8. Since the three options came out I have contemplated their ramifications. Option 1 may be the preferred option for many orthodox Methodists but making this option work is not easy. I will require a strict discipline that would either drive out progressives or cause them to be purged out of the church. The power of the Bishops would have to be limited and there would have to be a procedure to step in when they refuse or drag their feet to enforce the discipline. A jurisdictions ability to hold up a complaint would have to be removed and other jurisdictions allowed to step in when they refuse to enforce discipline. The use of :just resolutions” would have to be severely restricted. There would have to be a major change in our agencies, to remove progressives from them. Seminaries would have to be monitored to make sure that they did not teach against Methodist doctrine and many of our professors would have to be purged from them. This would be a very ugly process. The Southern Baptists went through this 20 plus years ago and there condition was nowhere as extreme as ours. Do we think that a group of people who put a high value on love and peace are going to be willing to do this. I suspect that many of our delegates are centrists who want everyone to get along are going to support this. The third option requires a 2/3 vote to change the constitution. Does anyone really expect that a proposal that would be acceptable to 2/3 of the General Conference to split the church will happen. The most likely option to pass will be #2. It would be acceptable to those centrist who just want everyone to get along and for the Methodist Church to continue. Egged on by the progressives who claim to centrists, those that want to avoid ugliness and conflict will vote this way. Progressives will also vote this way knowing that it would cause traditionalist to leave and giving them the votes to change the church to full gay rights. The most likely out come in 2019 is either #2 or no outcome at all. Perhaps they will give a grace period allowing those traditional church who want an out, to have one. Either way the WCA needs to prepare for the fallout. If churches take a “graceful exit”. They will need to have examples of how to set themselves up and organize in a congregational matter. What will they us for doctrinal standards, church organization, etc. There will also be a great concern over how to find or replace a pastor when the time comes. Our churches are used to appointed pastors and may find the task of having to search for a pastor reason enough not to leave the Methodist church. The WCA or some similar organization can provide relief and security in these matters. Churches will need a ready and familiar association to move to and join.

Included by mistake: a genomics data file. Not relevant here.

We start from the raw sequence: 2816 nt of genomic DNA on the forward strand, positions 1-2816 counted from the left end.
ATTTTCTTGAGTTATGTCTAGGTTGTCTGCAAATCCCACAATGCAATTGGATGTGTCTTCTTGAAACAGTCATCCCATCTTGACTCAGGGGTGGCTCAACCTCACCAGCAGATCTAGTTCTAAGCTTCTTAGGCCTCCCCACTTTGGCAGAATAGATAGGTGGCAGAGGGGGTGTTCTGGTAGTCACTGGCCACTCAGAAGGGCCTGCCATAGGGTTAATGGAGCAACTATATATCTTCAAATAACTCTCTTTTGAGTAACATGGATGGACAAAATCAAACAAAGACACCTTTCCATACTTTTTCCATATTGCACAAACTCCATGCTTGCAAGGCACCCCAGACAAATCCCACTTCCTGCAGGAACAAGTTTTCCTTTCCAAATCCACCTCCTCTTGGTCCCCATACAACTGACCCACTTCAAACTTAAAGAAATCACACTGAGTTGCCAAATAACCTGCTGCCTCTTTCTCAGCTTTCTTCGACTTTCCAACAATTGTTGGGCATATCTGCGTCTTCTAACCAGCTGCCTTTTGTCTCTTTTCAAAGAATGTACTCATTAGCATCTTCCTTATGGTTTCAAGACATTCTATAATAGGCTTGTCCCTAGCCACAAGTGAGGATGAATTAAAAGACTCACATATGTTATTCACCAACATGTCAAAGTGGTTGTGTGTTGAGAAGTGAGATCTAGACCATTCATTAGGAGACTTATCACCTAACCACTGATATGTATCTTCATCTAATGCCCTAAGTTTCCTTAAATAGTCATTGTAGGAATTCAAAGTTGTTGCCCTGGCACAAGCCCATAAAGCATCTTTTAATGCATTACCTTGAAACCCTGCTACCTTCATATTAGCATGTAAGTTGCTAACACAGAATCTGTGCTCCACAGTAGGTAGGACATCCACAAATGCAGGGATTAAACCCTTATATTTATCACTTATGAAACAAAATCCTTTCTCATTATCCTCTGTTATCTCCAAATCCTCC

9. Let’s stop indulging illusions of closing loopholes and herding bishops into compliance. There’s no General Superintendent of the United Methodist Church. We cannot whimsically stretch our weakened sovereignty to cover every new rent. When traditional orthodox Methodists are finally fed up with the status quo (which Ronald Reagan defined as “Latin for the mess we’re in”), they will refuse further accommodation. They will cease scheming about even more complex, unenforceable options. If WCA would rightfully embrace its birthing role, many Methodists now perplexed and sidelined would flee to it for sanctuary, renewed identity, and reinvigorated mission.